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Field Reports of Toronto 2017: Home Making amongst the Diaspora


Students of the Respect program have many chances to go abroad for study trips. From April 26th to May 8th of 2017, students went to Toronto to study multiculturalism of Canada. In the field, students were assigned three research groups: critiques of multiculturalism; home making amongst the diaspora; ethnography of Kensington market. The following is a report of home making amongst the diaspora focussing on two Pentecostal churches

Bonding and Bridging in CANADA, the Country of Multiculturalism

[Pic. 1]The board of Pentecotist Church

[Pic. 2]Group photo at Progress Church

The RESPECT Summer School program revolves around three themes, and each theme requires going on a field trip to see the reality related to the theme. Group 2 chose the theme “Transnationalism, Migration and Religion: Home-making amongst the Diaspora” which included a visit to two churches for field study. The first church was located far from the center of Toronto, in Scarborough. The neighborhood around the church is an area where many migrants are settling, especially from Ghana. The second church, the Progress Church, was established decades ago, and now also functions as a community center in the area. Most of the congregation are from the Caribbean and the church is located in Kingston Road, Scarborough.

The key words for this field study were “bonding,” “bridging,” and “home.” First, in both churches, a state of making a “bond” could be seen. Both churches could be described as homogeneous, and most members of their congregation were from a particular place outside Canada. The churches provided a place for “bonding.” By coming to the church each week, they had a time to gather, share their experiences in an unfamiliar country, and make their bond stronger. Secondly, we can see these churches also as bridges. At the second church, we were welcomed warmly, and they seemed to be very open to outsiders. One of the members of the congregation said, “Yeah, the church is home for me, but this home enables me to come and go from home.” This comment strongly suggests that the church functions as a “bridge” between society and the church. What is more, the people who felt this church was “home” for them were also appreciated by the RESPECT students who could experience a “homely” atmosphere because of their warm welcome. For one member of Group 2, it was her first time to visit a church, yet she felt she was welcomed and that moved her. It could be said that this “home” acted as a ‘kyosei’ bridge even between very different people, beyond nationalities, ethnicities, and various backgrounds. This bridge was not enacted by the government of a country, as in the policy of “multiculturalism.” It was enacted by a small group of people. This drew us to ask the question of whether the idea of “home” could function as a means to realize the concept of ‘kyosei’.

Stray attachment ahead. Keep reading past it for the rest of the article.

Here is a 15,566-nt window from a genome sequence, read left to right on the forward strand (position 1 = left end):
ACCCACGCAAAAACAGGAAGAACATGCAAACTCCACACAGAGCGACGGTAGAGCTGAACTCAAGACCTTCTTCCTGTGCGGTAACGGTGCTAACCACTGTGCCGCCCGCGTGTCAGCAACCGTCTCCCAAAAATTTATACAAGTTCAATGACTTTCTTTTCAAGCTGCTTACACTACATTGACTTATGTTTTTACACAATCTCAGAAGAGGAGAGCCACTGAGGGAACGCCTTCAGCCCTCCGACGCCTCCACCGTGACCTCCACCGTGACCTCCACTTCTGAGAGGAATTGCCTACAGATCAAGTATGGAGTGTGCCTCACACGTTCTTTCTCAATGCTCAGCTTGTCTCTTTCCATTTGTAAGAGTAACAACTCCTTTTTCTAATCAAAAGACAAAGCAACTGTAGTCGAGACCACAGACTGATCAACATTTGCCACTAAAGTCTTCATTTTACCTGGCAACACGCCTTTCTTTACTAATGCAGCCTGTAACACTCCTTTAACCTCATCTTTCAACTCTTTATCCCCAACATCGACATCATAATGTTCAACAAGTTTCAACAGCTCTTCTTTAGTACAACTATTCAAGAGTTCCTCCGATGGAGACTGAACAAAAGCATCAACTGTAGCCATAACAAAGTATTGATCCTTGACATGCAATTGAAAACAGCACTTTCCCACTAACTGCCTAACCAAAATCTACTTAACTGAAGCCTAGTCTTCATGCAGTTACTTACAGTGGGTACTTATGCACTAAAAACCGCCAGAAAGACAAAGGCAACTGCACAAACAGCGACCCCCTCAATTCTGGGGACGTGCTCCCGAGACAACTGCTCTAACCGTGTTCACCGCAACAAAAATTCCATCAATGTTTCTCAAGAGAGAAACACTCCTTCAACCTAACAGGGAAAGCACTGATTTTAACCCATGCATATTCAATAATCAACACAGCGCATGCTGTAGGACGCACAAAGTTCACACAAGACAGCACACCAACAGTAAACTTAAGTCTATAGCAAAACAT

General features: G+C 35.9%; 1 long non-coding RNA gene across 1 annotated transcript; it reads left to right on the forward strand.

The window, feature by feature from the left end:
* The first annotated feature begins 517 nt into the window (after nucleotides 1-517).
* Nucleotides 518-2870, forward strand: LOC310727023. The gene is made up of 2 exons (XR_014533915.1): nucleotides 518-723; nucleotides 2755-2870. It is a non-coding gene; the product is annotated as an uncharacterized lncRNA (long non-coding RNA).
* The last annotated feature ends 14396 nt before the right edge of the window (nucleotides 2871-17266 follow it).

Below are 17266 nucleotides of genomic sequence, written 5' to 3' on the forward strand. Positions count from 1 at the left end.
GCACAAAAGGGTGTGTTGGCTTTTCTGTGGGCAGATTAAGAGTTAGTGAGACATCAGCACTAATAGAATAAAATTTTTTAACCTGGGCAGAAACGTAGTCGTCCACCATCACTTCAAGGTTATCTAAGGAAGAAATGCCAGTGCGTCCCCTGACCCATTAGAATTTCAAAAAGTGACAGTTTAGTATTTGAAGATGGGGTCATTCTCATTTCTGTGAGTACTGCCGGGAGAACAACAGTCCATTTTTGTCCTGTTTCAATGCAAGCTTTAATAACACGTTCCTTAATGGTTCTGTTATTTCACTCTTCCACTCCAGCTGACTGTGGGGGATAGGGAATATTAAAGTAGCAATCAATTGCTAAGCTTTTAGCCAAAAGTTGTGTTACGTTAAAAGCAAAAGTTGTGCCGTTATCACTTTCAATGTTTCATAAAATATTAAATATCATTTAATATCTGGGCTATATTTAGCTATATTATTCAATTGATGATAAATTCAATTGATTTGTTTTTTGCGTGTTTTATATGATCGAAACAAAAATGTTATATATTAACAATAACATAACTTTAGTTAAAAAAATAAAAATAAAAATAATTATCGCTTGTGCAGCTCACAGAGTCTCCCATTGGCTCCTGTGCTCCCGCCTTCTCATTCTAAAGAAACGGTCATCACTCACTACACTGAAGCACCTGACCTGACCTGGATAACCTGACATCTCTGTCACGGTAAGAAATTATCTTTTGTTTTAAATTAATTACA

This sense of “home” might also function to help people who feel separated from society. For example, at the first church the RESPECT students visited, members of the congregation were sharing their life stories and problems during a Bible Study, which was held before the worship. Often, from the stories of the congregants, it was clear that some, or even most of them were marginalized in society, for example, in the workplace. The theme of the bible study was “being diligent.” One man said, “It is hard to keep motivated to be diligent, when no-one pays attention to you however much you try to do hard work and to be diligent.” By coming to this “home” and sharing their burdens with familiar friends, they might become more tolerant towards playing a subservient role in society. However, this begs the question as to whether such subservience can belong to a concept such as ‘kyosei’? Can co-existence as an ideal exist if it accepts somebody’s tolerance or subservience? That is a question we have brought back with us to Japan as we try to unravel the concept of ‘kyosei’.

(July 7, 2017, Ching, Hayashi, Kamiya, Sasaki)

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